I’m sorry… WHAT?

Lysol was a popular form of … birth control?

How is it that, (forget possible) plausible?

My brain is literally stuttering as I type this, trying to wrap thought processes around this. It seems absolutely asinine and ludicrous that we, as women, would do this to ourselves, until someone made us stop (ie, the AMA stating that it wasn’t ‘effective as a contraceptive’). Forget that the chemical make-up could probably do some not too nice things to your innermost female workings, but it just wasn’t effective enough as a contraceptive.

Where did our respect for our bodies disappear to? Is this the kind of thinking that has led to the twisting of some of our young minds today? Did our maternal lineage feel so alienated from their womanly selves and so angered, (so threatened!) with their feminine wound that they felt it ok to do such potential damage to themselves? And by correlation, they passed that feminine wound onto each subsequent generation, until it reached us, and in some cases, our daughters.

The idea of the feminine wound is not a new one. As a grown woman, I realized I felt it, hell; I fed it, my entire life. My whole being was centered on being as good as the guys. It was only as an adult that I realized this was society’s problem, not mine. I read Sue Monk Kidd’s “The Dance of the Dissident Daughter”, the first weekend I spent alone after separating from my (now) ex-husband. This book is easily my favorite and most read book, full of underscores, highlighter marks and dog-eared pages. I push it onto any one who might be interested in reading it. All who have read it come away touched in some way (even the guys). In her book, she discusses at great length, the feminine wound and how it affected her. As I read, I cried, because I realized how much of it touched me, and how I had mothered my children (to that point).

The feminine wound is when we, as woman, feel inadequate, just because we are women. We feel lacking and decidedly less than, because we were not born male. It’s why countless women feel compelled to apologize for giving birth to daughters, not sons (as recounted in the first person, by Christiane Northrup in ‘Women’s Bodies, Women’s Wisdom’) . Instead of being the best we can personally be, we strive to do it better than the boys. Because, of course, how the boys do it is the only measuring stick that has ever mattered.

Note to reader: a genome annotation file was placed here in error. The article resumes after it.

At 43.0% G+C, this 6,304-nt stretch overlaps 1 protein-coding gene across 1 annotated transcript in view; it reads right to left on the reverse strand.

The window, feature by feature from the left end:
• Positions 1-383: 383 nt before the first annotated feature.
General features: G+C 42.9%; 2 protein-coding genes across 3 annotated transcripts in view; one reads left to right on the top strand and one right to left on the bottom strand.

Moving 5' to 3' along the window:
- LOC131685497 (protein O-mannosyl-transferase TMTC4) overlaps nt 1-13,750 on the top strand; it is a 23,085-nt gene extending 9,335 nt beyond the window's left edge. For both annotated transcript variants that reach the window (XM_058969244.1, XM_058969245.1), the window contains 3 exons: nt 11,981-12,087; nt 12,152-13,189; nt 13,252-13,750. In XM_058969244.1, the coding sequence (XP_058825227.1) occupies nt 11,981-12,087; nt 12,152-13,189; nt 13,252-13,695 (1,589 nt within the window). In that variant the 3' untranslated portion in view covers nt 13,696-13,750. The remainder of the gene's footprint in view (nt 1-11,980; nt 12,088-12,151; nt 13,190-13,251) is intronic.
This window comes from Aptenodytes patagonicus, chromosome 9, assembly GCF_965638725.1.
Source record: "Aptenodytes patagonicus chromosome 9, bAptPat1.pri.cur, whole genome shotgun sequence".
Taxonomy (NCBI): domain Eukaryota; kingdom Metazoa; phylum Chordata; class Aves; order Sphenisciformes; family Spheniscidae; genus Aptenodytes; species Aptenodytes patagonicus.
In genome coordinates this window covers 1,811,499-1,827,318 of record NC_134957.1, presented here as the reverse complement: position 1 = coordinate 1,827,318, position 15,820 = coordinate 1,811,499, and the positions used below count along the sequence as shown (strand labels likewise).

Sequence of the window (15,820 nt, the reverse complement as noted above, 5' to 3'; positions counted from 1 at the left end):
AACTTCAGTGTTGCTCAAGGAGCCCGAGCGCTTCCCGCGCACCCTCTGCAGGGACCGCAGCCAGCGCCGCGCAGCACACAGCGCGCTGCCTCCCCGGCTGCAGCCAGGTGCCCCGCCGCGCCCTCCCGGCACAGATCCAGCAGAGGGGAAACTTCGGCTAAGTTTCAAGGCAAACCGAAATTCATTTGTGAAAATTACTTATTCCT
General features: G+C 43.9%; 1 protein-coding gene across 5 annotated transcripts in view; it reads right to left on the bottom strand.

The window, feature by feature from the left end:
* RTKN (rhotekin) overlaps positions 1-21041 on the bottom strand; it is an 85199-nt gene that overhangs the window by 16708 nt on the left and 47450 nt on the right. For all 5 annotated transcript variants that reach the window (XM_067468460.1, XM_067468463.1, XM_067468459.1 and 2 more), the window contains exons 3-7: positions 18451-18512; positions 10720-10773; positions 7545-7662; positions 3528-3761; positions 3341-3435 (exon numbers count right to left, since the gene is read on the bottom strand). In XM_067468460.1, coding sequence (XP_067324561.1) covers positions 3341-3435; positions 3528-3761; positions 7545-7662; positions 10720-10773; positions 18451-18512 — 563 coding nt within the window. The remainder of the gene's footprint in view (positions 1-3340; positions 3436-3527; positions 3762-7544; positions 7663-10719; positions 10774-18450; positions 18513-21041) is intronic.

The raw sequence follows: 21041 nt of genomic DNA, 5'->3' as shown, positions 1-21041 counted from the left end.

But does the depth of that female wound mean that we have to deny who and what we really are, just to satisfy centuries of programming so deep it feels nearly genetic? At what point do we realize that the feminist agenda of our mother’s and grandmother’s may not be entirely on track with our beliefs, but it is much closer than denying our womanhood completely.

One of our first mistakes is trying to be all things to all people, and never being all we can be for ourselves. Believing in the ‘you can have it all’ propaganda has destroyed the womanhood of a generation of women. Yes, maybe we can, but do we really want it all? At what cost does having it all come? Countless women have had the corporate success, only to have familial issues at home because they spend so much time at work. Or, their work is considered mediocre, because they have to care for familial needs.

There is so much damage impressed upon us by ourselves. We beat ourselves up if the cupcakes for Johnny’s class party were purchased at the bakery and not homemade, like the ones that Susie’s mom brought. We have eternal debates over what is better for the child, a stay at home mom, or a mom that works, yet we never ask what is right for the mother. I always find it interesting and sometimes comical that once we become mothers, the life of the mother is then seemingly forfeit. The feelings, the yearnings, the desires, the goals, it all no longer matters. How does taking goals and dreams and desires away to be able to make the right kind of cupcakes make a mother whole and better capable of parenting our next generation of conscientious and contributing adults?

How much of our feminine right is sacrificed at the altar of twisted societal norms?